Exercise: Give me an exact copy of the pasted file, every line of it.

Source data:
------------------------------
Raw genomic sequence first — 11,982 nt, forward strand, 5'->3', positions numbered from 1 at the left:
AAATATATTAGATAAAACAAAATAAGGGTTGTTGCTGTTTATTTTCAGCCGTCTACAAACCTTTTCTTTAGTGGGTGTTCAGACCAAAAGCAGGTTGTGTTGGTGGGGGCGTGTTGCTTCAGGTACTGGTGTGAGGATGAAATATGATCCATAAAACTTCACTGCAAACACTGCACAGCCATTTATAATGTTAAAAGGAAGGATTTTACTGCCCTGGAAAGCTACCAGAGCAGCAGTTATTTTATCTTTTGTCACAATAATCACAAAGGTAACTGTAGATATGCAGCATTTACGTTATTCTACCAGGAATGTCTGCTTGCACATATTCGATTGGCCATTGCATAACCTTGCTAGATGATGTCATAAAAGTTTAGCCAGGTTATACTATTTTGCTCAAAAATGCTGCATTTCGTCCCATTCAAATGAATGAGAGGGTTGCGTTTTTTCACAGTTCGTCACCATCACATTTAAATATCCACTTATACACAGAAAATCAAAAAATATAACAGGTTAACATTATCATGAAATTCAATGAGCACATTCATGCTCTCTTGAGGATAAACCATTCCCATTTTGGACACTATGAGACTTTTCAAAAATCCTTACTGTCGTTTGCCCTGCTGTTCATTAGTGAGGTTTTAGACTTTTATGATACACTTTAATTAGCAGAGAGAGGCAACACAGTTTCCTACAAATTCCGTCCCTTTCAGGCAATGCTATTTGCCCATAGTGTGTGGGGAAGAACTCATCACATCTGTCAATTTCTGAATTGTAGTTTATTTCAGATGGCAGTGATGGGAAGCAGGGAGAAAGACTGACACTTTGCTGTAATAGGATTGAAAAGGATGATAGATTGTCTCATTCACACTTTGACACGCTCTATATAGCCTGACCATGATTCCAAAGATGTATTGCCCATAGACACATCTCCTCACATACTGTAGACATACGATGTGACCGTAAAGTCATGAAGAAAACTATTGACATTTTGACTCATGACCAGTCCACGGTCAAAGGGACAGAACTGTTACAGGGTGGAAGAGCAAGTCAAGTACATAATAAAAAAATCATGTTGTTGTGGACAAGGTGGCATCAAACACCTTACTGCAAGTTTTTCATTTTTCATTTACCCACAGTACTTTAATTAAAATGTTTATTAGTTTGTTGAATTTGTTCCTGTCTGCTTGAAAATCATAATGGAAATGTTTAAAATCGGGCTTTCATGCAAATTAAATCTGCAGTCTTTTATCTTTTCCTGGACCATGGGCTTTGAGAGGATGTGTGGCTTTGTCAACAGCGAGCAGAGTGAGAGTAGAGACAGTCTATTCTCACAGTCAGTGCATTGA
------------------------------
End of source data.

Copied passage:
Raw genomic sequence first — 11,982 nt, forward strand, 5'->3', positions numbered from 1 at the left:
AAATATATTAGATAAAACAAAATAAGGGTTGTTGCTGTTTATTTTCAGCCGTCTACAAACCTTTTCTTTAGTGGGTGTTCAGACCAAAAGCAGGTTGTGTTGGTGGGGGCGTGTTGCTTCAGGTACTGGTGTGAGGATGAAATATGATCCATAAAACTTCACTGCAAACACTGCACAGCCATTTATAATGTTAAAAGGAAGGATTTTACTGCCCTGGAAAGCTACCAGAGCAGCAGTTATTTTATCTTTTGTCACAATAATCACAAAGGTAACTGTAGATATGCAGCATTTACGTTATTCTACCAGGAATGTCTGCTTGCACATATTCGATTGGCCATTGCATAACCTTGCTAGATGATGTCATAAAAGTTTAGCCAGGTTATACTATTTTGCTCAAAAATGCTGCATTTCGTCCCATTCAAATGAATGAGAGGGTTGCGTTTTTTCACAGTTCGTCACCATCACATTTAAATATCCACTTATACACAGAAAATCAAAAAATATAACAGGTTAACATTATCATGAAATTCAATGAGCACATTCATGCTCTCTTGAGGATAAACCATTCCCATTTTGGACACTATGAGACTTTTCAAAAATCCTTACTGTCGTTTGCCCTGCTGTTCATTAGTGAGGTTTTAGACTTTTATGATACACTTTAATTAGCAGAGAGAGGCAACACAGTTTCCTACAAATTCCGTCCCTTTCAGGCAATGCTATTTGCCCATAGTGTGTGGGGAAGAACTCATCACATCTGTCAATTTCTGAATTGTAGTTTATTTCAGATGGCAGTGATGGGAAGCAGGGAGAAAGACTGACACTTTGCTGTAATAGGATTGAAAAGGATGATAGATTGTCTCATTCACACTTTGACACGCTCTATATAGCCTGACCATGATTCCAAAGATGTATTGCCCATAGACACATCTCCTCACATACTGTAGACATACGATGTGACCGTAAAGTCATGAAGAAAACTATTGACATTTTGACTCATGACCAGTCCACGGTCAAAGGGACAGAACTGTTACAGGGTGGAAGAGCAAGTCAAGTACATAATAAAAAAATCATGTTGTTGTGGACAAGGTGGCATCAAACACCTTACTGCAAGTTTTTCATTTTTCATTTACCCACAGTACTTTAATTAAAATGTTTATTAGTTTGTTGAATTTGTTCCTGTCTGCTTGAAAATCATAATGGAAATGTTTAAAATCGGGCTTTCATGCAAATTAAATCTGCAGTCTTTTATCTTTTCCTGGACCATGGGCTTTGAGAGGATGTGTGGCTTTGTCAACAGCGAGCAGAGTGAGAGTAGAGACAGTCTATTCTCACAGTCAGTGCATTGA